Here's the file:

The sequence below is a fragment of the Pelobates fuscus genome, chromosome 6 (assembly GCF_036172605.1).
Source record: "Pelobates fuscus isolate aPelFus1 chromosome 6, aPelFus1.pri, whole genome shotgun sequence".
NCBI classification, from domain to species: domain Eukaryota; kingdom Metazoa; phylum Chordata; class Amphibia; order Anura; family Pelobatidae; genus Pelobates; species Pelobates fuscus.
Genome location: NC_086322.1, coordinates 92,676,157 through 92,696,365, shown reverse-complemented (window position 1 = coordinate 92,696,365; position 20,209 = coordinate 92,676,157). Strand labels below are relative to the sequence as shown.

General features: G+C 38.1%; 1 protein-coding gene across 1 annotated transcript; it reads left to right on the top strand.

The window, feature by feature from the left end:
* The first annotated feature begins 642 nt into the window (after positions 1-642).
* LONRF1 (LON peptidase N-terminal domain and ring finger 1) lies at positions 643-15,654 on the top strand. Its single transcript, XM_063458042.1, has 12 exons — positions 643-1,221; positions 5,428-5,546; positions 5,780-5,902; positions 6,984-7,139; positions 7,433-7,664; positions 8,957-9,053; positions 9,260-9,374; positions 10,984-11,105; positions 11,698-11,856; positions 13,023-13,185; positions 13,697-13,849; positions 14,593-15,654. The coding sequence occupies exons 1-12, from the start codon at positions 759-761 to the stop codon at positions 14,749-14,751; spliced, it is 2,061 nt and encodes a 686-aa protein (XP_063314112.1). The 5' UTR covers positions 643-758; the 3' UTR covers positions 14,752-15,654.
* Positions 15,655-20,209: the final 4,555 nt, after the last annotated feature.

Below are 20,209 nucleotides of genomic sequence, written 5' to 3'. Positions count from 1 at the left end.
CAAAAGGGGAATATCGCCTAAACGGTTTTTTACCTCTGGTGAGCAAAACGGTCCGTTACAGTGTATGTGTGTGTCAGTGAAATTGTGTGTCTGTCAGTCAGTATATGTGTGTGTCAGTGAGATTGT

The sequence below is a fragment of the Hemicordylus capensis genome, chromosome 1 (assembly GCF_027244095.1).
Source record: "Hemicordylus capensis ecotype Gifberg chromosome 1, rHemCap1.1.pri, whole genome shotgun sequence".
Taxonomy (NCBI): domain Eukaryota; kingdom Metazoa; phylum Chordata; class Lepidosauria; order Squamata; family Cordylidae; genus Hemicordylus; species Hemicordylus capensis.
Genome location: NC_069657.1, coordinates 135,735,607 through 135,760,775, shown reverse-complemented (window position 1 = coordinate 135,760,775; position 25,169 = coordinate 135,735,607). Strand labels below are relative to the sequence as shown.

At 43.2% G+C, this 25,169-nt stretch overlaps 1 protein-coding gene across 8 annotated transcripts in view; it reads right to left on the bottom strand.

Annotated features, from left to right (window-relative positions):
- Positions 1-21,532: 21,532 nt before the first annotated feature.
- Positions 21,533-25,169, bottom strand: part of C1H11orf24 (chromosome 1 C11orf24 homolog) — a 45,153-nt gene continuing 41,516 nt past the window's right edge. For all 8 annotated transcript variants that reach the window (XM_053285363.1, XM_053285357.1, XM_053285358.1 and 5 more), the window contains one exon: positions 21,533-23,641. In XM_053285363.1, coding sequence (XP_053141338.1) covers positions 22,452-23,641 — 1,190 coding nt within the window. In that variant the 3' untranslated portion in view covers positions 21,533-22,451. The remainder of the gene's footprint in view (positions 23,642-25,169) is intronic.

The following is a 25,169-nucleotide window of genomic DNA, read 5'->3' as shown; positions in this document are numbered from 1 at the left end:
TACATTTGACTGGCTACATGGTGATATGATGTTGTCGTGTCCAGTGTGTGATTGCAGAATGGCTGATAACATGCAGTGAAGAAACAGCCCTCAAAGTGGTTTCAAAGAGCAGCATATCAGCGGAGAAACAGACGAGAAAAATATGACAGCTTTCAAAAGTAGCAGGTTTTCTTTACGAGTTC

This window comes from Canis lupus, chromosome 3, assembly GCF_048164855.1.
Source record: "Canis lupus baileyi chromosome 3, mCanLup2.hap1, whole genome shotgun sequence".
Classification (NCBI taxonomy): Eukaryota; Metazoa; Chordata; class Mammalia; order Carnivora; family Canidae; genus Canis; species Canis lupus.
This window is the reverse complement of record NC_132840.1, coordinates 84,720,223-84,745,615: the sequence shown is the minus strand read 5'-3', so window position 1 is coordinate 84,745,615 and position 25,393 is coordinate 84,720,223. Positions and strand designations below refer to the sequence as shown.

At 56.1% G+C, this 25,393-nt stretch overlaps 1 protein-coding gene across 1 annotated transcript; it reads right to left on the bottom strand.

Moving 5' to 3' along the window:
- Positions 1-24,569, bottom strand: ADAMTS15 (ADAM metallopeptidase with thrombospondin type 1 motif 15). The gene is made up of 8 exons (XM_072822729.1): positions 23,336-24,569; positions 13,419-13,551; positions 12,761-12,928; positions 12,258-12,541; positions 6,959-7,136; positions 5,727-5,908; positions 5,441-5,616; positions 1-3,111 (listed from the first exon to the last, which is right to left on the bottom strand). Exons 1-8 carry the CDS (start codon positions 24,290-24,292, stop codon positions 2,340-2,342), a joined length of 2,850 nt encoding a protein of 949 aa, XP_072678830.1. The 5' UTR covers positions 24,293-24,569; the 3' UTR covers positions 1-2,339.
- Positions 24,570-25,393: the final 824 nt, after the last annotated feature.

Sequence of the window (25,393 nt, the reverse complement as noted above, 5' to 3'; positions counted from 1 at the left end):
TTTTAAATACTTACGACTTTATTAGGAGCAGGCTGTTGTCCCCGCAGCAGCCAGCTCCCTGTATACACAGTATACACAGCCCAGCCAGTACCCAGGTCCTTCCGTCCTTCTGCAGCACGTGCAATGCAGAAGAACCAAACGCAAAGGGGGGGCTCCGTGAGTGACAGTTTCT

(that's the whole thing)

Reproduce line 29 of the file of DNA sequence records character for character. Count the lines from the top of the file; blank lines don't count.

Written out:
- Positions 24,570-25,393: the final 824 nt, after the last annotated feature.